Falling behind in the first period against Pittsburgh and St. Louis was understandable, albeit not the preferred strategy against two of the NHL’s top teams.
But doing it against last-place Los Angeles on Thursday night left Golden Knights coach Gerard Gallant in a foul mood.
“Same old story, isn’t it? No excuses,” Gallant said. “The first period was awful. It’s embarrassing.”
The Knights allowed four goals in the final 6:20 of the first period and couldn’t recover in a 5-2 loss at T-Mobile Arena.
The Kings entered with the worst record in the Western Conference and were playing the second game of a back-to-back but won for the second time in three meetings with the Knights.
Reilly Smith and Max Pacioretty scored 56 seconds apart in the second period to spark some life into the announced crowd of 18,281.
The Knights outshot Los Angeles 35-5 in the final two periods, including a 24-3 advantage in the second, which was one more than their previous season high for shots on goal in a period set Oct. 13 against the Kings.
The loss was the Knights’ second straight after winning the first four games on their homestand and cost them the opportunity to claim sole possession of first place in the Pacific Division after Arizona lost at Tampa Bay.
Defensemen Alec Martinez and Ben Hutton put the Kings ahead 2-0 in the first period with goals 1:21 apart.
Tyler Toffoli gave Los Angeles a 3-0 lead at 18:44 when he wristed in a shot off a faceoff, and Adrian Kempe poked in a rebound with 1.7 seconds remaining for the first of his two goals.
“I think it’s just being more engaged in the first period,” Smith said. “We gave them way too many opportunities, and on a team like that on a back-to-back, you have to jump on them quickly, and we didn’t do that. We deserved to lose tonight.”
Here’s what stood out:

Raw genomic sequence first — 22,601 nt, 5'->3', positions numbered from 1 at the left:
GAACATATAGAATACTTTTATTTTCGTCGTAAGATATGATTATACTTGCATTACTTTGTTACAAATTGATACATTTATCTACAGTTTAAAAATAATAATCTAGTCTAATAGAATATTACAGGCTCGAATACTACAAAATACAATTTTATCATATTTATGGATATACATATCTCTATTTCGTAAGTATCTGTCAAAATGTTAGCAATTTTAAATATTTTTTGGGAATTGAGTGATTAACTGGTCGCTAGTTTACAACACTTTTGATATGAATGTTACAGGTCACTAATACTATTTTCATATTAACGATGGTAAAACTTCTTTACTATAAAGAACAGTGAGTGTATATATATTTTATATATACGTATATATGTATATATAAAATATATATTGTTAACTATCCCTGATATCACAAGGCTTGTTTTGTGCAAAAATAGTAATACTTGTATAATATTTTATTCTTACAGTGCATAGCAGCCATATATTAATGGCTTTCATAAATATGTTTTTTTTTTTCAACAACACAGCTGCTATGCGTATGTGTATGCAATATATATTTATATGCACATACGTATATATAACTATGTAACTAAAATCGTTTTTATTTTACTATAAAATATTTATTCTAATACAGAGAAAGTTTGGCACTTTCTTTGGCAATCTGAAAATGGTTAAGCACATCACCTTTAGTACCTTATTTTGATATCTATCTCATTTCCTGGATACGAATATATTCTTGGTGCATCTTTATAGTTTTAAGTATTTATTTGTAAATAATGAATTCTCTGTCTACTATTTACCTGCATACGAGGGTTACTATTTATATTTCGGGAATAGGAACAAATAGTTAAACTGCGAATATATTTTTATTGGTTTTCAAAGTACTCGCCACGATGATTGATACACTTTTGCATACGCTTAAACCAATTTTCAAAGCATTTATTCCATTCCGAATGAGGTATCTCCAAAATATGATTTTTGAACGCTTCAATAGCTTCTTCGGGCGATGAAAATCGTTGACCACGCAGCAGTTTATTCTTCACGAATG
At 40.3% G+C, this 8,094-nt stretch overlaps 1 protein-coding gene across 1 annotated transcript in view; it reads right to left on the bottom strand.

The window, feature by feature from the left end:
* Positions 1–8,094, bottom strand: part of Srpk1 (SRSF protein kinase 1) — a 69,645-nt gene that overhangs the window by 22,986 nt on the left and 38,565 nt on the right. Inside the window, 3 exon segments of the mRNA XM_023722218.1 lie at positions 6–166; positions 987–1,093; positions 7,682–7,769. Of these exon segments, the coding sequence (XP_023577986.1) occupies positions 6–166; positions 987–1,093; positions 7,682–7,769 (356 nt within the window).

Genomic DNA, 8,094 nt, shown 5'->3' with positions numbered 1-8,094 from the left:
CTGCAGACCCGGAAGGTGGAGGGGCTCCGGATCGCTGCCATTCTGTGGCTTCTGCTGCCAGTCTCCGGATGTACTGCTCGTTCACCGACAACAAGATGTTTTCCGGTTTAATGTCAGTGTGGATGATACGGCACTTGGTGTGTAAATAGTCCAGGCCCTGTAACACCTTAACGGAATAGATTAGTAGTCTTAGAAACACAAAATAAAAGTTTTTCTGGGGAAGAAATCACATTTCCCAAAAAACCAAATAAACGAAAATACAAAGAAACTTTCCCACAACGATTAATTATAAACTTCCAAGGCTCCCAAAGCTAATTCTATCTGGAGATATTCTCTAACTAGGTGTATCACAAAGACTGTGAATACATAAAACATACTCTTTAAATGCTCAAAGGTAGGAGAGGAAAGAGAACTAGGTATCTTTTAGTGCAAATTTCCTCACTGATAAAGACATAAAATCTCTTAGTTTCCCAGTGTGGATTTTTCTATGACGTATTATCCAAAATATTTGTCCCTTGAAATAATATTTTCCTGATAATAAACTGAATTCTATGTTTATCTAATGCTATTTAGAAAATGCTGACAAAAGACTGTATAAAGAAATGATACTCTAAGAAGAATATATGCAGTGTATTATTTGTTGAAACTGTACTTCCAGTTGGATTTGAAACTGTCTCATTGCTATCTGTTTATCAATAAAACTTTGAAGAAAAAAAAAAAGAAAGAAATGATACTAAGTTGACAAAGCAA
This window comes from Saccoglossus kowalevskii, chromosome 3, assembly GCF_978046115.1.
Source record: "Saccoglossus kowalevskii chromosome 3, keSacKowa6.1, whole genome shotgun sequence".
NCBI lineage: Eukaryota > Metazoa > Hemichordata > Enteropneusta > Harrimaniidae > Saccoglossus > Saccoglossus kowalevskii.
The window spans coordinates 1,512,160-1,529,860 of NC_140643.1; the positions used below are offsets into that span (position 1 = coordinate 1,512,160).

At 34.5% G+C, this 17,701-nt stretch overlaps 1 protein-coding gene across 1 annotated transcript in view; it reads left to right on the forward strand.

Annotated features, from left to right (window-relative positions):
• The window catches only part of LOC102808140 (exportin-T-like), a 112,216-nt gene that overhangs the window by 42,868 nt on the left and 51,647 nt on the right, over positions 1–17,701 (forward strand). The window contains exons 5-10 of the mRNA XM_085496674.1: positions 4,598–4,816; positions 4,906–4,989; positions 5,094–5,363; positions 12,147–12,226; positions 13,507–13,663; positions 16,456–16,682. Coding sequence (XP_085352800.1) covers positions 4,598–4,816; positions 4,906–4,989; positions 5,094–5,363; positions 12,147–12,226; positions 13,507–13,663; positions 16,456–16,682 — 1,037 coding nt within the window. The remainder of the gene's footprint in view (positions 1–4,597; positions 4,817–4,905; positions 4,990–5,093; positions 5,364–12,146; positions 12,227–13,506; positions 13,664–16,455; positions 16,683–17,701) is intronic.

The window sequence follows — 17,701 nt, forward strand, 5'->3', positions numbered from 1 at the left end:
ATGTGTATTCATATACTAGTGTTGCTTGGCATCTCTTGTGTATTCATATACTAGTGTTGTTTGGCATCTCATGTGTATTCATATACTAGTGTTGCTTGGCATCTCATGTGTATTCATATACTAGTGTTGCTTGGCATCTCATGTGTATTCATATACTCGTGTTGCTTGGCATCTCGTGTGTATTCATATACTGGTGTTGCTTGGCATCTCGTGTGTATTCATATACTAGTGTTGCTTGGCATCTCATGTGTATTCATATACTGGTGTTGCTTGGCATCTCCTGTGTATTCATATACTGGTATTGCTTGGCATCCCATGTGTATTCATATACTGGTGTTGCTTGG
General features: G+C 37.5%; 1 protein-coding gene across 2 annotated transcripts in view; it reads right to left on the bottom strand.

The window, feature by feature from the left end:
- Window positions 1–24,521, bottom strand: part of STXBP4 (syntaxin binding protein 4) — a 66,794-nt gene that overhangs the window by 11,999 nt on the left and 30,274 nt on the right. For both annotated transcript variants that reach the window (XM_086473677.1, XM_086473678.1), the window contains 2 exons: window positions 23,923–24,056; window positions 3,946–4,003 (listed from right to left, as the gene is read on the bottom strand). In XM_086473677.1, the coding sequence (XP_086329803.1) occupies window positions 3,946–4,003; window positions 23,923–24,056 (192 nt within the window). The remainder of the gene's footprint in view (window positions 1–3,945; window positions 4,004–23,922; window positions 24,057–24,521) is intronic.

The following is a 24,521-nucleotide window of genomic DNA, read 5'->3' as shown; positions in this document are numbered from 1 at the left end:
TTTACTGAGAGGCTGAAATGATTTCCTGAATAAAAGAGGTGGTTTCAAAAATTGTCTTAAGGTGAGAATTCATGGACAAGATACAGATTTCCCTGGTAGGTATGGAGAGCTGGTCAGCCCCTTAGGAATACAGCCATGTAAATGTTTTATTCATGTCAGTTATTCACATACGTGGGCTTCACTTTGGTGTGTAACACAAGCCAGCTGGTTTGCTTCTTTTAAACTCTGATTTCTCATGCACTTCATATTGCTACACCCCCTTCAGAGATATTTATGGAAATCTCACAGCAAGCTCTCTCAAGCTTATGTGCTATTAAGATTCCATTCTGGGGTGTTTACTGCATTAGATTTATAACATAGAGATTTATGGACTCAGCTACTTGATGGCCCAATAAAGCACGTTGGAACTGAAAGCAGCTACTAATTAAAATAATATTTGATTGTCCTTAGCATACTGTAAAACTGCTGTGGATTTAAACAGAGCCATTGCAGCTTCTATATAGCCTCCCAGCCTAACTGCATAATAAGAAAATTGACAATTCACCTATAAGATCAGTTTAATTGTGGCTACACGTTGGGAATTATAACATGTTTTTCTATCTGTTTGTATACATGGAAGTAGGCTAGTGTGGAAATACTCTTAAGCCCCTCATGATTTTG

1. Digging a hole
Starting on time suddenly has become a major issue for the Knights, who allowed the first goal for the fifth straight game.
The Knights were outscored 9-0 in the past three first periods against Los Angeles, Pittsburgh and St. Louis, and have allowed 13 first-period goals in their past six games dating to Dec. 28.
The four goals allowed against Los Angeles tied a season high for most allowed in a period set in the second period against Philadelphia on Oct. 21.
After allowing 16 shots on goal in Tuesday’s loss to the Penguins, the Knights yielded 18 shots on goal in the first period against the Kings.
“The last three, we haven’t been ready to go,” defenseman Deryk Engelland said. “We got lucky the first one, came back and won. But you can’t give any team in this league — it doesn’t matter where they are in the standings — one-goal leads, let alone three or four. We’ve got to change something and be ready to go at the drop of the puck.”
2. Between the pipes
Knights goalie Malcolm Subban started for the first time in 2020, but couldn’t find a rhythm early and finished with 18 saves.
Martinez and Hutton beat Subban with long-range slap shots to put the Knights in a 2-0 hole, and Toffoli scored when he fired a wrist shot from the left dot after a faceoff win.
The Knights have allowed four or more goals in three straight games for the first time since Feb. 9 to 14.
Kings counterpart Jack Campbell celebrated his 28th birthday Thursday by making 33 of his 43 saves in the final two periods.
“It wasn’t the goaltender, it wasn’t a couple defensemen. It wasn’t a couple forwards. It was the team,” Gallant said. “That’s what bothers me. Sometimes guys have tough nights, but it was the team.”
3. Patches keep producing
Pacioretty might not win the “Last Men In” vote to appear in his first All-Star Game but remains on pace for a career season.
The left wing buried a feed from Paul Stastny at 15:34 of the second period for his team-leading 20th goal to cut Los Angeles’ lead to 4-2. It’s the seventh time Pacioretty has reached the 20-goal mark in his career.
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